The man accused of a 2010 homicide filed a legal motion last month that would require Yale to release the records of the victim, who previously worked for the University. Yale is opposing the motion.
Lishan Wang, the accused murderer of former Yale-New Haven postgraduate fellow Vajinder Toor, subpoenaed the University for the “personnel, disciplinary and human resources records,” of the deceased. On Jan. 2, Patrick Noonan, an attorney for Yale, went to the New Haven Superior Court to reject the motion. Wang was charged in 2010 for murder, attempt to commit murder, carrying a pistol without a permit and illegal possession of a weapon in a vehicle.
“Yale believes the deceased’s records are both irrelevant to the case and that their confidentiality is protected by law,” University Press Secretary Tom Conroy said in a Tuesday statement to the News.
Wang allegedly shot and killed Toor and shot at Toor’s pregnant wife at the couple’s home in Branford, Conn. on April 26, 2010. Five years later, the case has still not gone to trial, and Wang is being held on $900,000 bail.
Wang and Toor knew each other before the murder. In 2008, Wang was fired from his job at the Kingsbrook Jewish Medical Center in Brooklyn, New York, where he was working as a resident under Toor.
Over the course of the five-year pre-trial, Wang has filed many motions that have been deemed irrelevant by the courts. Wang has chosen to represent himself instead of using the public defender’s office attorney, Jeffrey LaPierre.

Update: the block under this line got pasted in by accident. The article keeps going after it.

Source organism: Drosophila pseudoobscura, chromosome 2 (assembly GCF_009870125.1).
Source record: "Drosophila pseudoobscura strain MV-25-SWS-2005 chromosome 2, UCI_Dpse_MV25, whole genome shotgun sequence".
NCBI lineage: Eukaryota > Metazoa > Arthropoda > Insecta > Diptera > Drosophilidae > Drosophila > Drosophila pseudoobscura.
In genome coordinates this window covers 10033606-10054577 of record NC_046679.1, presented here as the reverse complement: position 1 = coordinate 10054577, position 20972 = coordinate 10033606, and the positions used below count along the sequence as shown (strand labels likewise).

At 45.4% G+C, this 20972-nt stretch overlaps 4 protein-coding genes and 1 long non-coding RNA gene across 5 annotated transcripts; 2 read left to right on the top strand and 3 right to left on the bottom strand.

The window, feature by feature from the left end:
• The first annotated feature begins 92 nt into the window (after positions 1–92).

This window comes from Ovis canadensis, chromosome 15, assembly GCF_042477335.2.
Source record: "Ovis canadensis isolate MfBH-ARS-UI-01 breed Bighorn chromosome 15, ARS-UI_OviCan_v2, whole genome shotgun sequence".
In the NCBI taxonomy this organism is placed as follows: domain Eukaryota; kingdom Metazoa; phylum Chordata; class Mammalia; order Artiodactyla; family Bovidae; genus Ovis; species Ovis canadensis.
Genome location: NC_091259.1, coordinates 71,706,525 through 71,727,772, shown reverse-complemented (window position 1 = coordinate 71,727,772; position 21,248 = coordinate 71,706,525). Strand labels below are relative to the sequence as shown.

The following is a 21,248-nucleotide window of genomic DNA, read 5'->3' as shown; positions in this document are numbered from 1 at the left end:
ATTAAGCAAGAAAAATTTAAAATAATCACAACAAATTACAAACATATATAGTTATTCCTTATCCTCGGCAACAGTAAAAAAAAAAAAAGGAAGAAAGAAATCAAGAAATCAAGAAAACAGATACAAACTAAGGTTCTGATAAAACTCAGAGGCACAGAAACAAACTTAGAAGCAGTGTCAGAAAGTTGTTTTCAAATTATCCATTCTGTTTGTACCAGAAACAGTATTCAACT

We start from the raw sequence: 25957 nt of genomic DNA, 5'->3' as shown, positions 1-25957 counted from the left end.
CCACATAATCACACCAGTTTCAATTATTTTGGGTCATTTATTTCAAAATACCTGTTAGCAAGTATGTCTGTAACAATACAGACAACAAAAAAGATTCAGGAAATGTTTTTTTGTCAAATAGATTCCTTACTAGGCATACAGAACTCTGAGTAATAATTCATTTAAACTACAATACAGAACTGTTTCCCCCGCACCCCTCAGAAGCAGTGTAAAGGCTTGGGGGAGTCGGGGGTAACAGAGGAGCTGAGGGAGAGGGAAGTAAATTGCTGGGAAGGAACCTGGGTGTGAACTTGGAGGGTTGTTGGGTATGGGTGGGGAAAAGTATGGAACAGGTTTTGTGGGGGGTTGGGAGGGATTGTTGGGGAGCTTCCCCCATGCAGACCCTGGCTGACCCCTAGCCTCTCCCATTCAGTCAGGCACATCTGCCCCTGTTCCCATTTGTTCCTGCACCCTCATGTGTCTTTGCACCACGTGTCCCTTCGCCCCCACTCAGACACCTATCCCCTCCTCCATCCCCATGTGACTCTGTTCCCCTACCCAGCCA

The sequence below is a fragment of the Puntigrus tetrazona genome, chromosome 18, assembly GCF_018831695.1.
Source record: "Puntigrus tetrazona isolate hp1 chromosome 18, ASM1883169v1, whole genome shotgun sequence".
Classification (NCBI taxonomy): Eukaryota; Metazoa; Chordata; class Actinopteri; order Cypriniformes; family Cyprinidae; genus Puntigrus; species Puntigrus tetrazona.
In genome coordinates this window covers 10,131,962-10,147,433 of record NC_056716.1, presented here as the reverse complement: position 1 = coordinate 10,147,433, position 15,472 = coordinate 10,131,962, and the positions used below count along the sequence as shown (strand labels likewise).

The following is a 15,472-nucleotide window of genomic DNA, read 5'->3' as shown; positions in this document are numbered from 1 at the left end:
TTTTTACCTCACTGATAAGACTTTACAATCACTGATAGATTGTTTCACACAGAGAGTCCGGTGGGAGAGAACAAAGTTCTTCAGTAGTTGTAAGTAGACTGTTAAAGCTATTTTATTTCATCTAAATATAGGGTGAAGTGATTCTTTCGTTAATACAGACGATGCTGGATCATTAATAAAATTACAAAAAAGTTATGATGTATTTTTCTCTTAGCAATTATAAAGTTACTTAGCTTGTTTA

According to Yale Law School professor Kate Stith, who has been following the case, Wang has made a “farce of the legal process” by filing so many irrelevant motions.
“At some point the judge has to say enough is enough,” she said.
After Wang submitted the motion last December, Superior Court Judge Thomas O’Keefe Jr. gave Wang until Feb. 4 to prepare his reason for filing the motion in question. By that date, Wang also must decide whether or not to pursue affirmative partial-defense of extreme emotional disturbance, a defense that could reduce his charge from murder to manslaughter and therefore reduce his potential jail time. The defendant would have to prove this defense on his own, however, since he has refused counsel. Originally, Wang was supposed to have decided his psychiatric defense by Jan. 9, but O’Keefe pushed this back.
According to Stanford criminal law professor Mark Kelman, the extreme emotional disturbance defense usually implies that the defendant acted in response to momentary stress and killed without serious thought.
At the time of his arrest, police found guns, ammunition and pictures of Toor and two other people that Wang had previously worked with at Kingsbrook.
Kelman said that given the premeditated nature of the attack, unless the records showed some sort of pattern of behavior that might set someone off in the way that Wang acted, the extreme emotional disturbance defense would be difficult to pursue.
Early on in the pre-trial, Wang was deemed incompetent to stand trial, and was ordered by New Haven Superior Court Judge Roland Fasano to spend 60 days at a mental facility, but was then later deemed fit to stand trial after being evaluated by a psychiatrist Mark Cotterell.
Jury selection for the case is scheduled for April and the trial is tentatively set for May of this year.